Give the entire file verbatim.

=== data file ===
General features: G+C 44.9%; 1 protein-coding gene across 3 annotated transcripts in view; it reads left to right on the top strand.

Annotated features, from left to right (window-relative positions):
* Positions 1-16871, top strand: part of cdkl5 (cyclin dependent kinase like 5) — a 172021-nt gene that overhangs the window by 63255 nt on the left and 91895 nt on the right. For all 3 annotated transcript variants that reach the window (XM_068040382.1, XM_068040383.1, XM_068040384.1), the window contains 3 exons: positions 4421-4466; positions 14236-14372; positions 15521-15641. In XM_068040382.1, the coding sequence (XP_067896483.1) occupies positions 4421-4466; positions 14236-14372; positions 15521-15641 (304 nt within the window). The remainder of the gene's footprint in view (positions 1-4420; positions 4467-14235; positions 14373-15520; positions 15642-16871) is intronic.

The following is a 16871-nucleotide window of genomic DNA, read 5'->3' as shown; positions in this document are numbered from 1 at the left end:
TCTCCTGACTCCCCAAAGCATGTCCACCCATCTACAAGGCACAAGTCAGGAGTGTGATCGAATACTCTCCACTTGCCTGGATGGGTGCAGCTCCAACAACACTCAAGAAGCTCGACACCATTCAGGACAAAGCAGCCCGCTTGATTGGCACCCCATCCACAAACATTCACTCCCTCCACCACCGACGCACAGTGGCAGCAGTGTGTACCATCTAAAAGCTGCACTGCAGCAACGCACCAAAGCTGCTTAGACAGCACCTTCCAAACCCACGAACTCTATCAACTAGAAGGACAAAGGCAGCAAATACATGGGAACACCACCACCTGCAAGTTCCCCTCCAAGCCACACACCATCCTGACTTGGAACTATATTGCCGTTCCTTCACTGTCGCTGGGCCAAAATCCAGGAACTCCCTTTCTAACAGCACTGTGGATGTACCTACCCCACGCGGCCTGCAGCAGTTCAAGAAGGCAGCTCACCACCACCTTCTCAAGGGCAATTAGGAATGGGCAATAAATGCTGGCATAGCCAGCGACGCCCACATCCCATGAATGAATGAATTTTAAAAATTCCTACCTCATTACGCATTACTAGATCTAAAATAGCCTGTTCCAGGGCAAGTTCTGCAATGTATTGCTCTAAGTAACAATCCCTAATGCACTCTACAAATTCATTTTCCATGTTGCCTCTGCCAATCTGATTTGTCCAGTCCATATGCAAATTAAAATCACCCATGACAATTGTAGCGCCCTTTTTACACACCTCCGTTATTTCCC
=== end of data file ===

General features: G+C 44.9%; 1 protein-coding gene across 3 annotated transcripts in view; it reads left to right on the top strand.

Annotated features, from left to right (window-relative positions):
* Positions 1-16871, top strand: part of cdkl5 (cyclin dependent kinase like 5) — a 172021-nt gene that overhangs the window by 63255 nt on the left and 91895 nt on the right. For all 3 annotated transcript variants that reach the window (XM_068040382.1, XM_068040383.1, XM_068040384.1), the window contains 3 exons: positions 4421-4466; positions 14236-14372; positions 15521-15641. In XM_068040382.1, the coding sequence (XP_067896483.1) occupies positions 4421-4466; positions 14236-14372; positions 15521-15641 (304 nt within the window). The remainder of the gene's footprint in view (positions 1-4420; positions 4467-14235; positions 14373-15520; positions 15642-16871) is intronic.

The following is a 16871-nucleotide window of genomic DNA, read 5'->3' as shown; positions in this document are numbered from 1 at the left end:
TCTCCTGACTCCCCAAAGCATGTCCACCCATCTACAAGGCACAAGTCAGGAGTGTGATCGAATACTCTCCACTTGCCTGGATGGGTGCAGCTCCAACAACACTCAAGAAGCTCGACACCATTCAGGACAAAGCAGCCCGCTTGATTGGCACCCCATCCACAAACATTCACTCCCTCCACCACCGACGCACAGTGGCAGCAGTGTGTACCATCTAAAAGCTGCACTGCAGCAACGCACCAAAGCTGCTTAGACAGCACCTTCCAAACCCACGAACTCTATCAACTAGAAGGACAAAGGCAGCAAATACATGGGAACACCACCACCTGCAAGTTCCCCTCCAAGCCACACACCATCCTGACTTGGAACTATATTGCCGTTCCTTCACTGTCGCTGGGCCAAAATCCAGGAACTCCCTTTCTAACAGCACTGTGGATGTACCTACCCCACGCGGCCTGCAGCAGTTCAAGAAGGCAGCTCACCACCACCTTCTCAAGGGCAATTAGGAATGGGCAATAAATGCTGGCATAGCCAGCGACGCCCACATCCCATGAATGAATGAATTTTAAAAATTCCTACCTCATTACGCATTACTAGATCTAAAATAGCCTGTTCCAGGGCAAGTTCTGCAATGTATTGCTCTAAGTAACAATCCCTAATGCACTCTACAAATTCATTTTCCATGTTGCCTCTGCCAATCTGATTTGTCCAGTCCATATGCAAATTAAAATCACCCATGACAATTGTAGCGCCCTTTTTACACACCTCCGTTATTTCCC